Published January 30, 2019 | By Adrienne Proctor
It’s cold outside! The northern U.S. is experiencing subzero temps, and even temperate Oklahoma is blustery and chilly by February. What better way to treat your Valentine than to snuggle up in a cozy theatre and warm up with a love story. Actor and playwright John Cariani’s play Almost, Maine is the perfect show for just that. One of the most produced plays in the U.S., four thousand theatre companies have produced it so far, and it has surpassed A Midsummer Night’s Dream in high school productions.
The play about the town that almost is and isn’t quite finds its perfect footing in Guthrie with The Pollard Theatre. The beauty of it, and what makes it so producible, is the simplicity of the story. Presented in nine short scenes, the show focuses on the residents of a snowy, beatific town in Northern Maine called Almost. It’s not even a town, really, and the people who live there are finding love, in a way, but what they’re really finding is connection. It’s rich in conversational dialogue that feels comfortable and warm. As the townsfolk make realizations and new acquaintances, love is lost and found under the glow of the Northern Lights.
Every vignette in the show is a charming standalone scene. They’re individually named, making them effectively independent and freestanding plays themselves. Setting is the only thing they have in common, and the episodes do not intertwine. A few favorites include “They Fell”, “Getting it Back” and “Her Heart”. A new pair of characters appears in each of the nine segments. Romantic and sweet, this is a perfect date night show for couples. And even the skeptics won’t stand a chance against this lovely play. It’s that heartwarming.
Though it may often feel that way, stage productions don’t just emerge fully formed from the set they’re built around. Rehearsal is where the real work is done and it’s not just fine tuning and memorization. Rehearsal is where something beautiful and moving is built, from the stage up, where there was nothing but empty floor before. I was given an inside peek into a rehearsal session for Almost, Maine and it was educational as well as entertaining.
Every move is deliberate on stage, so as to convey the correct language, further a story line, and develop the characters. The process is intricate, complicated, and so subtle it’s hardly noticed by an audience. But those decisions must be made, and this cast is committed. What results in the deliberate work of these fine actors is well-rounded characters that teem with real emotions and actions. Their movements match their story and they’re not just reciting lines. What’s written in black and white on paper scripts becomes full color on stage.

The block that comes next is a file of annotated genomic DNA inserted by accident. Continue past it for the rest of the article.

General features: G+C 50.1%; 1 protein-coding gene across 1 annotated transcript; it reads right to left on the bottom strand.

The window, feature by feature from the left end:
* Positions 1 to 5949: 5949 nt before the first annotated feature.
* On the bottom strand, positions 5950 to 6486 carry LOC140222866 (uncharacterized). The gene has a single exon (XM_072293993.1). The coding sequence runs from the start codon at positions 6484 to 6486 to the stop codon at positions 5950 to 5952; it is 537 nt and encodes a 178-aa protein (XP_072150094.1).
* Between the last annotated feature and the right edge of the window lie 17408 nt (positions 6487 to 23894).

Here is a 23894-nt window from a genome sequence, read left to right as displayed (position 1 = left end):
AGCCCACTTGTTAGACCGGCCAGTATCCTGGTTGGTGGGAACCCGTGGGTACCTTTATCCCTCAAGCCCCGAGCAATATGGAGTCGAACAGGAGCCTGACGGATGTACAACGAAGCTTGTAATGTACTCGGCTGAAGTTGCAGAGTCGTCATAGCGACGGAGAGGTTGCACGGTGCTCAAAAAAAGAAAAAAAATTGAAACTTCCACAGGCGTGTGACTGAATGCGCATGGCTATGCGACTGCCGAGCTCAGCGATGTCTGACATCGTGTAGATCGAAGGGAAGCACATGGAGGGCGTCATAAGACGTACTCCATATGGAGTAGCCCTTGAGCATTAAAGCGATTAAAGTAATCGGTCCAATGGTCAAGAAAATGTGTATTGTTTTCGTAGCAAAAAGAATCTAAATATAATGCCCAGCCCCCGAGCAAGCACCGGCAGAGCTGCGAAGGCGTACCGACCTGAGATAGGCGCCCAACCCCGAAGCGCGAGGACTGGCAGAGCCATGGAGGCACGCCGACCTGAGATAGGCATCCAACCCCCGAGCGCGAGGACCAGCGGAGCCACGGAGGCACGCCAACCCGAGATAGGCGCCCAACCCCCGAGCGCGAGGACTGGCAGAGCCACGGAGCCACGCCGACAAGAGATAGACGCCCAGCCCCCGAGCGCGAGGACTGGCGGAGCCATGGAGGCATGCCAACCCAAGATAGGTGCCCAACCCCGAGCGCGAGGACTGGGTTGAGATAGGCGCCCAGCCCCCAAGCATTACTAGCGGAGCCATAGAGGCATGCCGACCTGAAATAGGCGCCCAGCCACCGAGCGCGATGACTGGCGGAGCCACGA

The development of the onstage movement and placement of actors is fully detailed by the director, a part played in this production by Matthew Alvin Brown. Brown’s expertise and attention to even the most understated detail is what brings this play to life. Pollard patrons will recognize Brown from prior Pollard productions of Hedwig and the Angry Inch, Company, American Idiot, In the Heights, and Passing Strange.
Artistic director W. Jerome Stevenson says “I loved the way Almost, Maine blended real character with its specific style of ‘romantic magic’ and I immediately reached out to Matthew to direct. The play is at once lyrical and whimsical; poignant and playful. It comes right to the edge of too sweet but when it reaches that threshold, it turns and endears itself to me all over again.”
The nineteen roles in the show are played by Company members Timothy Stewart and Jared Blount, along with returning artists Kris Schinske Wolfe and Renee Krapff. Scenic and lighting design is by W. Jerome Stevenson, sound design by Jared Blount, and costume design by Michael James. Dakota Muckelrath serves as Stage Manager. Stewart has previously been seen in popular productions Hairspray, Sylvia, and It’s A Wonderful Life: A Live Radio Play. He’s also known as the beloved narrator in A Territorial Christmas Carol. Blount has recently been seen in Laughter on the 23rd Floor, The Producers, and Hedwig and the Angry Inch. Returning artist Kris Schinske Wolfe was most recently seen in It’s A Wonderful Life: A Live Radio Play as Violet Bick. Renee Krapff is known to Pollard audiences for her role in God of Carnage.